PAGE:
malcolm x

<p>does anyone know why malcolm x broke with the nation of islam and why was he assasinated?</p>

<p>malcom x is a racist towards whites. At least rosa parks and martin luther were actually civil people who believed in equality. Malcom X would conisitently put down whites (and other ethnic groups).</p>

<p>but why was he killed by someone in the nation of islam?</p>

<p>Malcolm X initially joined the nation of islam while in prison. He had this incredible amount of respect for Elijah Muhammed, the founder of the nation of islam, and once out of prison devoted himself to spreading this guy's teachings around. then he found out that Elijah Muhammed wasn't really the saint he had seemed to be (he had a bunch of illegitamete children, for one). he was really disillusioned and left the nation of islam.</p>

<p>at this point he started espousing a much more integrationist racial policy (as opposed to the separatist stuff he had preached while with the nation of islam- chancesplease16, you might want to look into this before you go off randomly telling people malcolm x was a racist). this angered a lot of the people within the nation of islam, who felt that he had gone back on their teachings. they started targeting him (his house was firebombed, for instance), and then he was assassinated for similar reasons. his break with the organization was very public and very detrimental to the nation of islam, and they just couldn't forgive him for it.</p>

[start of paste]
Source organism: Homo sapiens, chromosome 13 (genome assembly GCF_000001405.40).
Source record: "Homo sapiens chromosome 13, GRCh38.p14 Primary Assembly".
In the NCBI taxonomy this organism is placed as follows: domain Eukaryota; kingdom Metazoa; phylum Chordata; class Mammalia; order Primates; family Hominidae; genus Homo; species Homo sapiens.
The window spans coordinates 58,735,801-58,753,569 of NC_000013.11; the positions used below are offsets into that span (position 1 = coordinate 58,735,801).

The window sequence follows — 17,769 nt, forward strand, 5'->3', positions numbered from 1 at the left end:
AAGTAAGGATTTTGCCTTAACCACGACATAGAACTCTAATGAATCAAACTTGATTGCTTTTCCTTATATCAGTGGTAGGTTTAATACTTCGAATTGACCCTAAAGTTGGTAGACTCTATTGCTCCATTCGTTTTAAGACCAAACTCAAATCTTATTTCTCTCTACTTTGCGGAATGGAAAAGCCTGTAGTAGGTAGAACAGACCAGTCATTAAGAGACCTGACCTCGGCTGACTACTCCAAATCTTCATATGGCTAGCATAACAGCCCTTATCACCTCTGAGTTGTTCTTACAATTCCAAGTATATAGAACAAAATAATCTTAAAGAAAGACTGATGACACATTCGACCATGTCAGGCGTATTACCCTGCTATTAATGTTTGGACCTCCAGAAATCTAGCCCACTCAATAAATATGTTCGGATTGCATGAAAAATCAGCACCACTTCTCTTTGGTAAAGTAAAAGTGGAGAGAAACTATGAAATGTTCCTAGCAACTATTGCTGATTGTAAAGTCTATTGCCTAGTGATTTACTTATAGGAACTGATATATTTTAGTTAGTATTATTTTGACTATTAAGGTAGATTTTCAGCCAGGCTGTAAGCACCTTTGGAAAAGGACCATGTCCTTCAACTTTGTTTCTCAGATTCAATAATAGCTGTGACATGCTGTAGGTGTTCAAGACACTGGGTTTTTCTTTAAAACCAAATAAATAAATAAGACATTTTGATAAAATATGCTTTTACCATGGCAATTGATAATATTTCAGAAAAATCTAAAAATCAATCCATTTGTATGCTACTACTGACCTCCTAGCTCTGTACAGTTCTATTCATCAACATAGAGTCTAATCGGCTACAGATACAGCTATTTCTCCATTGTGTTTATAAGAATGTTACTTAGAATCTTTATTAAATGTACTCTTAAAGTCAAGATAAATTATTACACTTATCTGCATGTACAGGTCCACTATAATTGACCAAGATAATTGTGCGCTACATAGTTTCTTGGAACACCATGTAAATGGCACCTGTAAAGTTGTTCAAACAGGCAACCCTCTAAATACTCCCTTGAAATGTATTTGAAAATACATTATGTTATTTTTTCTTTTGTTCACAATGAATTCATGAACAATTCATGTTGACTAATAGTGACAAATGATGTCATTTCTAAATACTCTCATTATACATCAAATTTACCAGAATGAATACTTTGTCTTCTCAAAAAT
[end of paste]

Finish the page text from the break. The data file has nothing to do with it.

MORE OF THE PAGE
<p>another factor in his leaving the nation of islam was his trips to africa/mecca, where he came to this understanding that the races could work together and live together.</p>

<p>Lol. I did a report on African Americans that shaped the United States. I noticed that Rosa Parks and Martin Luther had very similar ideas in that equality is the road to harmony. Although you are very good at stating the facts, I could pull up thousands of quotes that are very disturbing. He actually believed that whites should have been slaves instead of blacks. Now wait a minute, I thought we were talking about equality? Anyways nothing you can say can justify his actions. "There is nothing in our book, the Koran, that teaches us to suffer peacefully. "Our religion teaches us to be intelligent. Be peaceful, be courteous, obey the law, respect everyone; but if someone puts his hand on you, send him to the cemetery. That's a good religion." send him to the cemetery? Im guessing hes indirectly talking about whites who "put the hands on you" thats violent in my opinion.</p>